Bishop of Chichester and subsequently of Coventry and Lichfield ; d. at Eccleshall, Staffordshire, 25 Sept., 1554. He was educated at Trinity Hall, Cambridge, Paris, and Sens. Having become Doctor of Canon Law, he was appointed by Wolsey chancellor and vicar-general in his Diocese of Tournay, where he lived till 1517. Meanwhile he gained English preferment, becoming Dean of St. Stephen's, Westminster, and of the Chapel Royal (1516), Archdeacon of Cornwall (1517), and prebendary of Newbold (1519). From 1522 to 1525 he was ambassador to Charles V . He was now Dean of Windsor (1523), Vicar of Stepney (1526), and held prebends at St. Paul's and at Lichfield ; he was also Archdeacon of Suffolk (1529). Being a man of no principle, and solely bent on a distinguished ecclesiastical career, he became one of Henry VIII's chief agents in the divorce proceedings, being rewarded therefor by the deanery of Lichfield in 1533, the rectory of Hackney (1534), and treasureship of Salisbury (1535). On 11 June, 1536, he was elected schismatical Bishop of Chichester, and as such furthered Henry's political and ecclesiastical policy, though not sufficiently thoroughly to satisfy Cranmer. On 19 Feb., 1543, he was translated to Coventry and Lichfield on the royal authority alone, without papal confirmation. He held his bishopric through the reign of Edward VI, though Dodd says he was deprived for recanting his disloyalty to the pope. Godwin the Anglican writer and the Catholic Pitts both agree that he did so retract, but are silent as to his deprivation. He wrote in defence of the royal prerogative "Oratio" (1533) and an explanation of the Psalms (1539-48) and of Romans (1546).
More Catholic Encyclopedia
Browse Encyclopedia by Alphabet
The Catholic Encyclopedia is the most comprehensive resource on Catholic teaching, history, and information ever gathered in all of human history. This easy-to-search online version was originally printed in fifteen hardcopy volumes.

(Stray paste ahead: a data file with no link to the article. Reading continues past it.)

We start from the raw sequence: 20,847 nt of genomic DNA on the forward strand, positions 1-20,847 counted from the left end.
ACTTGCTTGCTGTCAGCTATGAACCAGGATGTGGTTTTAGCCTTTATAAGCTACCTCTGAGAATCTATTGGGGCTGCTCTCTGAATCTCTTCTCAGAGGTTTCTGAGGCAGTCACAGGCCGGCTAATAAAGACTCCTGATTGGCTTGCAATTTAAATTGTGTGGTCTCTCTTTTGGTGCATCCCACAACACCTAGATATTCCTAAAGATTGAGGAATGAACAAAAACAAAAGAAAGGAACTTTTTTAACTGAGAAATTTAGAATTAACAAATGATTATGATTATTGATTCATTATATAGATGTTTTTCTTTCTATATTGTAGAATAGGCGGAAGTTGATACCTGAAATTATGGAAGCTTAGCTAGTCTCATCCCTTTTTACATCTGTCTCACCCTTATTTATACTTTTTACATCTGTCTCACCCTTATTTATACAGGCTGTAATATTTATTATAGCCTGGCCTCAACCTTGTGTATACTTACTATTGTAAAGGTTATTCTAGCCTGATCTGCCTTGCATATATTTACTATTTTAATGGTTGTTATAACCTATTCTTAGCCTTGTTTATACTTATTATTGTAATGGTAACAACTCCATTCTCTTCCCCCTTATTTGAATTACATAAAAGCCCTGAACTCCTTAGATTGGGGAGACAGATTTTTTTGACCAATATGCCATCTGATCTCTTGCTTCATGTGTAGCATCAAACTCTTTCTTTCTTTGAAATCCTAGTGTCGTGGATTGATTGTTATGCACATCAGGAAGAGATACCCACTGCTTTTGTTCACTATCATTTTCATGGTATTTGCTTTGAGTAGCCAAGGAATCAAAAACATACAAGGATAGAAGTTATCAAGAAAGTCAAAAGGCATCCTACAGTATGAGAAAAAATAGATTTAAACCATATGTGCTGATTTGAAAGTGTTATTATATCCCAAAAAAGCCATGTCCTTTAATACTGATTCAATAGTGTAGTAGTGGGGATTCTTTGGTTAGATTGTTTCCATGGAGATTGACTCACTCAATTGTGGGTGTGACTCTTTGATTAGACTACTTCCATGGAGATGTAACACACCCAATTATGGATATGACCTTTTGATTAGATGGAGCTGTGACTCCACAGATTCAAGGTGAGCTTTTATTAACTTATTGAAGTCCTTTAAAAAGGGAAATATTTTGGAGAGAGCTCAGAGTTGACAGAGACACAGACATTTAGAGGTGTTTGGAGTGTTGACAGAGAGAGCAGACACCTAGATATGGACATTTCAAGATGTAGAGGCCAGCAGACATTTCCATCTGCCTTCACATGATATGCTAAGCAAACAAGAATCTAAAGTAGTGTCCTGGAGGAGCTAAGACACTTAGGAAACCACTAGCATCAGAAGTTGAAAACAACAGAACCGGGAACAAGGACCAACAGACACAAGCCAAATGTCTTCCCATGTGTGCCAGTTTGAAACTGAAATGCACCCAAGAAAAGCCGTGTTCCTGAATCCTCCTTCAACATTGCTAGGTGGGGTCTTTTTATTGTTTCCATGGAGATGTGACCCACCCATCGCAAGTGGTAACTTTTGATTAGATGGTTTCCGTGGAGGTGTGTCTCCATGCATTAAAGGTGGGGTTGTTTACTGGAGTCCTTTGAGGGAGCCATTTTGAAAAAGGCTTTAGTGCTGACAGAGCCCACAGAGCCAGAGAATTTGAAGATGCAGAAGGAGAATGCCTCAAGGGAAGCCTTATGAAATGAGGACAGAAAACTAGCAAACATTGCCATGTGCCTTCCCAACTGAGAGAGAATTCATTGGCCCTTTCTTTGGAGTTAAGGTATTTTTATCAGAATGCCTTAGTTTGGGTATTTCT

Designed to present its readers with the full body of Catholic teaching, the Encyclopedia contains not only precise statements of what the Church has defined, but also an impartial record of different views of acknowledged authority on all disputed questions, national, political or factional. In the determination of the truth the most recent and acknowledged scientific methods are employed, and the results of the latest research in theology, philosophy, history, apologetics, archaeology, and other sciences are given careful consideration.
No one who is interested in human history, past and present, can ignore the Catholic Church, either as an institution which has been the central figure in the civilized world for nearly two thousand years, decisively affecting its destinies, religious, literary, scientific, social and political, or as an existing power whose influence and activity extend to every part of the globe. In the past century the Church has grown both extensively and intensively among English-speaking peoples. Their living interests demand that they should have the means of informing themselves about this vast institution, which, whether they are Catholics or not, affects their fortunes and their destiny.
Browse the Catholic Encyclopedia by Topic
Copyright © Catholic Encyclopedia. Robert Appleton Company New York, NY. Volume 1: 1907; Volume 2: 1907; Volume 3: 1908; Volume 4: 1908; Volume 5: 1909; Volume 6: 1909; Volume 7: 1910; Volume 8: 1910; Volume 9: 1910; Volume 10: 1911; Volume 11: - 1911; Volume 12: - 1911; Volume 13: - 1912; Volume 14: 1912; Volume 15: 1912
Catholic Online Catholic Encyclopedia Digital version Compiled and Copyright © Catholic Online